Robert van Winkle approved
This trail leads to Ice Lake Basin, one of the most beautiful high-alpine landscapes you will ever experience.
While this trail is well-maintained and easy to follow, it is a very steep 4 miles, gaining nearly 2,500 feet and topping out at over 12,000 feet in elevation. Mountain weather is unpredictable and dangerous storms may develop quickly at any time of year.
The hike begins at the marked trailhead and sign-in box on the north side of the South Mineral Campground at the end of Forest Road 585. The trail climbs steadily for the first half mile where it reaches the crossing of Clear Creek, a short distance below a scenic waterfall. Depending on the water level, crossing the creek here may be difficult to do without getting your feet wet. Once across the trail takes a short detour through an open meadow before ascending several switchbacks and ending up at the top of the waterfall on Clear Creek at the 1 mile mark. The trail switch backs away from the creek again, but most will take the short spur in the wrong direction to see the falls before continuing upward.
The next 0.75 mile climbs steadily while traversing a large open slope with views above. Don't be fooled. What you see isn't nearly the top! The rushing creek to the left of the trail as you climb is the flow that drains all the lakes above you. A couple of short spur trails lead to viewpoints and several cascades and waterfalls along the creek.
At mile 1.75 the trail turns into the trees and climbs steeply, rounding a ridge and steadily switchbacking until reaching the start of Lower Ice Lake Basin at about 2.4 miles.
The next 0.6 miles is a relatively flat trek across the incredibly scenic Lower Ice Lake Basin. A lake sits somewhat below you to the left, while several waterfalls drain from around the basin. Up ahead you see a large cascade tumbling down from above, and the majestic Golden Horn and other peaks above Ice Lake Basin dominate the view. It is here that many choose to set up camp, as there are still pockets of trees.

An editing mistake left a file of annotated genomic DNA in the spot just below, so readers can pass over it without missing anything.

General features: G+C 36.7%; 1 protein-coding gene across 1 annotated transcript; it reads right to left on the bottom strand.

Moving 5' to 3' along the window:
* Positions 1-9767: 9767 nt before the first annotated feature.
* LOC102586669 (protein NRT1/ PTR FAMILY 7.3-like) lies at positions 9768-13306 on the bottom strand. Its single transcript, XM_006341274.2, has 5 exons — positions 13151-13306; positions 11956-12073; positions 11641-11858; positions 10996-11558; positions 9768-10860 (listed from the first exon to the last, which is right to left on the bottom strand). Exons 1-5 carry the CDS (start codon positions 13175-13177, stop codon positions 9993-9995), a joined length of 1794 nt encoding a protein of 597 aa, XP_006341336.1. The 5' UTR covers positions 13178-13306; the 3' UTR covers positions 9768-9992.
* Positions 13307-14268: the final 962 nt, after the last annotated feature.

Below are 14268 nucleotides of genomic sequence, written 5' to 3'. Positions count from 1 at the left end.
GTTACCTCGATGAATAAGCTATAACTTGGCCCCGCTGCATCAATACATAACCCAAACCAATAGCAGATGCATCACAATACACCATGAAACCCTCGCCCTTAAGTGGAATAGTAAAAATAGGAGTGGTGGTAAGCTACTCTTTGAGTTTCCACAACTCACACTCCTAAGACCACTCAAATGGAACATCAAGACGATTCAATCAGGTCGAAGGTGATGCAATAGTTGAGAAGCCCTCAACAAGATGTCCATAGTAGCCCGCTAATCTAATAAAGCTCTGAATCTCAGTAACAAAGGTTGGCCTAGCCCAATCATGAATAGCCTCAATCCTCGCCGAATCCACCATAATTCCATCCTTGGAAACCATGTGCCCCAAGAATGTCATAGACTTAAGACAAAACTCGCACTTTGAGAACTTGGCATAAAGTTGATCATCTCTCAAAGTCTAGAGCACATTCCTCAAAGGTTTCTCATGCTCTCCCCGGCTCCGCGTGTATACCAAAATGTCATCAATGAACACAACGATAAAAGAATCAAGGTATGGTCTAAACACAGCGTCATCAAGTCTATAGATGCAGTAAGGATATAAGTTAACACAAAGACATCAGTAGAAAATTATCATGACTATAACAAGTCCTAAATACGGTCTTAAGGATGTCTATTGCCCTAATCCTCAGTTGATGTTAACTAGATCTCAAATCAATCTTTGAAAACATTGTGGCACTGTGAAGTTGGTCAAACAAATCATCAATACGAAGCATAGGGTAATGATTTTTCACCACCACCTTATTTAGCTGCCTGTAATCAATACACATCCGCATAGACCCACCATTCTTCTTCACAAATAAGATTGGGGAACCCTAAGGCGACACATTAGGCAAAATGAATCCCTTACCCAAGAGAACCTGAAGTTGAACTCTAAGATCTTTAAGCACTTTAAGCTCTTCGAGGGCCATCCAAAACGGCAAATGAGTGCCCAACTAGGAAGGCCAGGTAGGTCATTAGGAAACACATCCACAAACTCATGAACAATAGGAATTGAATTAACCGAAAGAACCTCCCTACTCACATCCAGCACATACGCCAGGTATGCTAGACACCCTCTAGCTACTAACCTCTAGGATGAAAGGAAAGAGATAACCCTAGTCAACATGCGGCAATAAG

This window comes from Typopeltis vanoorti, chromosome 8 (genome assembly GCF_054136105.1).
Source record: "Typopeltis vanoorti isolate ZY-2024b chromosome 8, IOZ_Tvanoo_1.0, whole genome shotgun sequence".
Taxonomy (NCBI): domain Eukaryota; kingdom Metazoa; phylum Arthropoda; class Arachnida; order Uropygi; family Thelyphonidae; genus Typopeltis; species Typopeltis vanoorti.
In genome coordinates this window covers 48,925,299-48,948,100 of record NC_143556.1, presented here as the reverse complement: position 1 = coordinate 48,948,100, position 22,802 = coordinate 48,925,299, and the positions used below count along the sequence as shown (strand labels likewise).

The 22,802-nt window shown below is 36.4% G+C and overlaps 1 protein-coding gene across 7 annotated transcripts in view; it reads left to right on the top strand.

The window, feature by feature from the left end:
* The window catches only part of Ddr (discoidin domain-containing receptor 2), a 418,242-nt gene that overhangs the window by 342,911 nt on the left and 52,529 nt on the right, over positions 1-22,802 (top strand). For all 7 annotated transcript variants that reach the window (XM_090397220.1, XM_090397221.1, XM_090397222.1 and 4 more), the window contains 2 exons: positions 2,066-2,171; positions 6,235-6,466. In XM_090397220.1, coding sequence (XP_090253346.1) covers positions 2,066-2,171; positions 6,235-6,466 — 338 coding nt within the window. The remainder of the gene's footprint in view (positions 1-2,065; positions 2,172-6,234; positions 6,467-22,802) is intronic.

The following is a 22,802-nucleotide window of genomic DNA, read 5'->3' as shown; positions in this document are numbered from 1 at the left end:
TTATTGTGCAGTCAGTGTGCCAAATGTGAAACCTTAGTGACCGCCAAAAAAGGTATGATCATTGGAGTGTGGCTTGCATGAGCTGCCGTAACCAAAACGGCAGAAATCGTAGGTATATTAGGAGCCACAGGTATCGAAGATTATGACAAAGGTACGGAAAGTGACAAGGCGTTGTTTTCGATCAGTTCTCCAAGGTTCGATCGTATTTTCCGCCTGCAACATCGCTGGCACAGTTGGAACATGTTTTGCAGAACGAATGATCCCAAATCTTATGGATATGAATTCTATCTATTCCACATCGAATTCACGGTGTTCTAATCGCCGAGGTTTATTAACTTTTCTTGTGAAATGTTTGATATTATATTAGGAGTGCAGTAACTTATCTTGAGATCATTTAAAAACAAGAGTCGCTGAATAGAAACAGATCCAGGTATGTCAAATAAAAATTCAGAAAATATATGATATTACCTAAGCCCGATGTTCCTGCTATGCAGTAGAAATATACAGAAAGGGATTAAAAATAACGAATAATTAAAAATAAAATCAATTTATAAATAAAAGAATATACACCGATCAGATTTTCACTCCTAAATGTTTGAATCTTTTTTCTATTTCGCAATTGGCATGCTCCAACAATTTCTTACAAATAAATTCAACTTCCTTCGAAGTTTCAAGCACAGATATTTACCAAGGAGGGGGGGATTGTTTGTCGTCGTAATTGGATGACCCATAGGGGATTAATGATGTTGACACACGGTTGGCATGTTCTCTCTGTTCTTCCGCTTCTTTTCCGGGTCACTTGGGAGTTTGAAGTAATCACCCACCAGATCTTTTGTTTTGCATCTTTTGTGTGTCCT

At the 3 mile mark, you will have to cross the stream that drains from Ice Lake above. Once again, the ease of crossing will depend on the amount of water draining from lake. It is entirely possible that a dry crossing here will be impossible. Some will choose to hop through and continue on with wet boots, while others will choose to remove their boots and make the chilly crossing in bare feet.
Once across, the trail climbs steadily, again with waterfalls on the left. It's about .75 miles and 750 feet of additional gain before the trail crests the hill and enters Ice Lake Basin. From here it's a short quarter mile to the shores of the impossibly blue Ice Lake.
Once reaching the lake, you can return the 4 miles back to the trailhead (as the stats on this page describe), or explore more of Ice Lake Basin:
A trip south to Fuller Lake will add about 2 miles round trip and gain over 300 additional feet.
A trip northeast to Island Lake will add a little over a mile round trip and gain about 150 feet very steeply.
Several of the peaks that rise above Ice Lake Basin can be climbed by ambitious hikers. Fuller, Vermilion, Golden Horn, Pilot Knob, and Ulysses S. Grant all rise to above 13,700 feet.
Camping is permitted and several undeveloped sites are available in the wooded areas of Lower Ice Lake Basin. Please remember to camp at least 100 feet from any lake or stream.
Check out the Official Route and Triplogs.
WARNING! Hiking and outdoor related sports can be dangerous. Be responsible and prepare for the trip. Study the area you are entering and plan accordingly. Dress for the current and unexpected weather changes. Take plenty of water. Never go alone. Make an itinerary with your plan(s), route(s), destination(s) and expected return time. Give your itinerary to trusted family and/or friends.
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